MEMPHIS, TN — The UTHSC Boling Center for Developmental Disabilities has been awarded a National Training Initiative grant to support a one-year diversity fellowship through the U.S. Administration on Intellectual and Developmental Disabilities. The Boling Center is one of 67 University Centers for Excellence in Developmental Disabilities (UCEDD), a nationwide network of programs that conduct training, research, technical assistance, and dissemination of disability-related information between universities and the communities they serve.
“This project results in a formalized and sustainable partnership between an urban UCEDD and a local minority serving institution. This partnership benefits both entities, creating a training pipeline that increases minority student participation in the disability field, while enhancing the cultural competency of all participants,” said Bruce Keisling, PhD, executive director of the Boling Center. “As an early career professional of minority status with a lived disability experience, the diversity fellow brings a lifespan perspective to the primarily pediatric-focused UCEDD and helps Boling Center faculty design activities to better integrate adults with developmental disabilities into the training and community operations of the center.”
For this grant, the Boling Center has partnered with the University of Memphis Institute on Disability, naming Louvisia Conley, MEd, EdS, as this year’s fellow. Since enrolling as a doctoral student in special education, Conley has been a part of evidence-based practice in working with family support groups and deaf education.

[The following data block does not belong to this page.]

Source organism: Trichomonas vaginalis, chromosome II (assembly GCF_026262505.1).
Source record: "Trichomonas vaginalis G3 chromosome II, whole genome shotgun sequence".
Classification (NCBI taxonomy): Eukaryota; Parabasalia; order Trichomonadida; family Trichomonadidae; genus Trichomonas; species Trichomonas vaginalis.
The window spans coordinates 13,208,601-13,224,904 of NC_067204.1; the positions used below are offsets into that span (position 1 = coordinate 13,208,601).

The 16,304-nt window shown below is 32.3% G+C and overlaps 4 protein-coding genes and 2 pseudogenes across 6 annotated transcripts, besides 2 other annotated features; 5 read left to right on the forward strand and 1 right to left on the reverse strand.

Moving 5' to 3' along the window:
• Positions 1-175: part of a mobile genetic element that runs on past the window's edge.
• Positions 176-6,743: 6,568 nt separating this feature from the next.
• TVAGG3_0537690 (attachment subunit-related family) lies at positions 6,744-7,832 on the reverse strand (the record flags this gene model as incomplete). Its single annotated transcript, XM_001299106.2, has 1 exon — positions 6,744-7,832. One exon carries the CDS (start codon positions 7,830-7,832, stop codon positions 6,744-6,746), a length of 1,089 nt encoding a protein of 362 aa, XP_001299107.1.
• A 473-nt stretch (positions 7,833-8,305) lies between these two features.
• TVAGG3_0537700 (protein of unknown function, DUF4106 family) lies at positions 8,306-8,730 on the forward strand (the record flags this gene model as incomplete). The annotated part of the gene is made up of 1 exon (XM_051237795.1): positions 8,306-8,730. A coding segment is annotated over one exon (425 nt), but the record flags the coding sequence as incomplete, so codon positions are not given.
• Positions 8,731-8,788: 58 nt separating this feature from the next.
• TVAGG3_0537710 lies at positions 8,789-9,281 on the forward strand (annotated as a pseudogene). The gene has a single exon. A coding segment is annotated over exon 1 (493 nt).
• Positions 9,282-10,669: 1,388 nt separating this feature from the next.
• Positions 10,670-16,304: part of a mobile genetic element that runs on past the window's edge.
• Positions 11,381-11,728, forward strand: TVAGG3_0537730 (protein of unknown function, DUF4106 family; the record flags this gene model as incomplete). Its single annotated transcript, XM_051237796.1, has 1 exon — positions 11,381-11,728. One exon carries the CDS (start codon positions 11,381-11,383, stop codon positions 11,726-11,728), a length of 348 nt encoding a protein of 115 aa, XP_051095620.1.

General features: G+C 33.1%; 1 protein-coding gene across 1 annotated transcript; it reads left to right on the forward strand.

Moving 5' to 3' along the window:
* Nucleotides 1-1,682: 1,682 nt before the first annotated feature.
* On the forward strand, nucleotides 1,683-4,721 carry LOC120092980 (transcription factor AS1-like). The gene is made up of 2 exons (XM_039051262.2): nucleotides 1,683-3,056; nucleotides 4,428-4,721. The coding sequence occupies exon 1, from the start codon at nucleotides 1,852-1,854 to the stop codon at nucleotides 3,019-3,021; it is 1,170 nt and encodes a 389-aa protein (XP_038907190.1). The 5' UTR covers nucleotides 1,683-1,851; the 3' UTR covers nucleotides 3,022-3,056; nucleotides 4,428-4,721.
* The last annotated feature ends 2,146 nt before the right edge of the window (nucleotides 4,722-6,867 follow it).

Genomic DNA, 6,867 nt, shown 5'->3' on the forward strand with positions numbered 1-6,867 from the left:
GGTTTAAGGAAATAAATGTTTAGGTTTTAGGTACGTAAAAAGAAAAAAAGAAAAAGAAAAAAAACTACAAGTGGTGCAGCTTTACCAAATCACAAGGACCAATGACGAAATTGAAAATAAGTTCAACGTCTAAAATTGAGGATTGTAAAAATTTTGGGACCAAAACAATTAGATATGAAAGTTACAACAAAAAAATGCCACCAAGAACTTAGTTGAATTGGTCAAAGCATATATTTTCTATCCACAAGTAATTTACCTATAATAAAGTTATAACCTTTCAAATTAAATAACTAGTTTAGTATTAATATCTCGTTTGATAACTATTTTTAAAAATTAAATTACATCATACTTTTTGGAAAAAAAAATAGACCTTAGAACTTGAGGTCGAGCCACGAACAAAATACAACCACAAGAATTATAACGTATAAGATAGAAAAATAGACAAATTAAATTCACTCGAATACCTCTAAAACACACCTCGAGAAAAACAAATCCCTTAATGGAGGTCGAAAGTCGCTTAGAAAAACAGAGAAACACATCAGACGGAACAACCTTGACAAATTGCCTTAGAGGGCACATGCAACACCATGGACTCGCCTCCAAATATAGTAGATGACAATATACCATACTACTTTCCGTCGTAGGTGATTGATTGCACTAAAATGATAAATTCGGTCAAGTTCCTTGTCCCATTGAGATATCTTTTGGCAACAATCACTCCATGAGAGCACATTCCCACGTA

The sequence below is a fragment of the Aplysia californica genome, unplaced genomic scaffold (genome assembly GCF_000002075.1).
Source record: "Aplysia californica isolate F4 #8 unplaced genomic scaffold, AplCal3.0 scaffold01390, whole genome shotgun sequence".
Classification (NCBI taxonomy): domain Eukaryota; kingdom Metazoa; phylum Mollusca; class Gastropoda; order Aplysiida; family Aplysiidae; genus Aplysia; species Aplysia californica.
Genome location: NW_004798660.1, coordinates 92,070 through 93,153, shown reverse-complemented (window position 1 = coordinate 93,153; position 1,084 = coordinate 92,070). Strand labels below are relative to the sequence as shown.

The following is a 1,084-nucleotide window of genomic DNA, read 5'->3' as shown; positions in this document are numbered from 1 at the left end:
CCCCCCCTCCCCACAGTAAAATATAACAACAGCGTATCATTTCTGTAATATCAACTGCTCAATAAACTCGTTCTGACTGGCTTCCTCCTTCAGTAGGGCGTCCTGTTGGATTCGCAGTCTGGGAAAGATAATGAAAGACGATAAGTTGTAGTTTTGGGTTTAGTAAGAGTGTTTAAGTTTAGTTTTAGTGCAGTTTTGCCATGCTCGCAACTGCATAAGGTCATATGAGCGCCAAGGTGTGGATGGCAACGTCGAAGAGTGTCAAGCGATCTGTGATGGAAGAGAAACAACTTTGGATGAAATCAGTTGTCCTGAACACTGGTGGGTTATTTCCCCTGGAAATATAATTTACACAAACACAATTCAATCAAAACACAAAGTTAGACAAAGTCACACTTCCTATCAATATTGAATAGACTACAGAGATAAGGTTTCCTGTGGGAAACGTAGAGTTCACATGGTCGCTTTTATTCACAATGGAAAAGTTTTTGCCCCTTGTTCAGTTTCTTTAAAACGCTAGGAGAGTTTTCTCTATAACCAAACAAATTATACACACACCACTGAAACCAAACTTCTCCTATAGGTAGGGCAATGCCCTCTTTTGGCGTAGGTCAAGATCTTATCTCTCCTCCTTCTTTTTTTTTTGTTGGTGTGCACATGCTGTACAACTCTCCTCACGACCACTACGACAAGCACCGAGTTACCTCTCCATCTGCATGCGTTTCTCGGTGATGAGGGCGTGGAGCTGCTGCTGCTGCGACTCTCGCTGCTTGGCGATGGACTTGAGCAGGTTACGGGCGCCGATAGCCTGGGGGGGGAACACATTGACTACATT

Each diversity fellow is responsible for completing a Capstone Project. Conley is working with Boling Center nursing faculty to contribute to a revision of the American Nursing Association’s Intellectual and Developmental Disabilities: Scope and Standards of Practice. She will also participate as one of 33 long-term trainees in the center’s interdisciplinary Leadership Education in Neurodevelopmental and related Disabilities (LEND) program.
Conley says obtaining the fellowship award has provided her with a unique opportunity to teach about disability education in the workplace. “I am not defined by my disability, but I am defined by my abilities for which they can contribute,” Conley said.